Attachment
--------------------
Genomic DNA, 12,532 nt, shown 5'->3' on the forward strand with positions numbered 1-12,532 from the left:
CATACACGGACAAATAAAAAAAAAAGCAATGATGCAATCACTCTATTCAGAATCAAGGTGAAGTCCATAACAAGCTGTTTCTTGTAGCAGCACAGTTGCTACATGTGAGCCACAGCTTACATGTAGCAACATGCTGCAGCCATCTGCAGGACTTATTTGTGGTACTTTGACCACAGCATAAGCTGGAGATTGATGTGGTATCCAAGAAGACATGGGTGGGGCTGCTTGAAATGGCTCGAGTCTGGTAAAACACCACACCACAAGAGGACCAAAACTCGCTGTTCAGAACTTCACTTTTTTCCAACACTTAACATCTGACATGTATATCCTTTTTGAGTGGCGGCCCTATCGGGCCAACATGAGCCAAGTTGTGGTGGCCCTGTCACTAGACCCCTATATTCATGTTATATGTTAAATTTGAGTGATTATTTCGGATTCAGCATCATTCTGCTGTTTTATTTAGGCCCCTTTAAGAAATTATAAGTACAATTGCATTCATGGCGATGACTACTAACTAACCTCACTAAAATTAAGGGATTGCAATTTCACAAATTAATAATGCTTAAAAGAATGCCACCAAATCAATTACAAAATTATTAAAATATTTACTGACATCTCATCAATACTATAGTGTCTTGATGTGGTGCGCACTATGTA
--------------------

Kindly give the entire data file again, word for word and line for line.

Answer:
Genomic DNA, 12,532 nt, shown 5'->3' on the forward strand with positions numbered 1-12,532 from the left:
CATACACGGACAAATAAAAAAAAAAGCAATGATGCAATCACTCTATTCAGAATCAAGGTGAAGTCCATAACAAGCTGTTTCTTGTAGCAGCACAGTTGCTACATGTGAGCCACAGCTTACATGTAGCAACATGCTGCAGCCATCTGCAGGACTTATTTGTGGTACTTTGACCACAGCATAAGCTGGAGATTGATGTGGTATCCAAGAAGACATGGGTGGGGCTGCTTGAAATGGCTCGAGTCTGGTAAAACACCACACCACAAGAGGACCAAAACTCGCTGTTCAGAACTTCACTTTTTTCCAACACTTAACATCTGACATGTATATCCTTTTTGAGTGGCGGCCCTATCGGGCCAACATGAGCCAAGTTGTGGTGGCCCTGTCACTAGACCCCTATATTCATGTTATATGTTAAATTTGAGTGATTATTTCGGATTCAGCATCATTCTGCTGTTTTATTTAGGCCCCTTTAAGAAATTATAAGTACAATTGCATTCATGGCGATGACTACTAACTAACCTCACTAAAATTAAGGGATTGCAATTTCACAAATTAATAATGCTTAAAAGAATGCCACCAAATCAATTACAAAATTATTAAAATATTTACTGACATCTCATCAATACTATAGTGTCTTGATGTGGTGCGCACTATGTA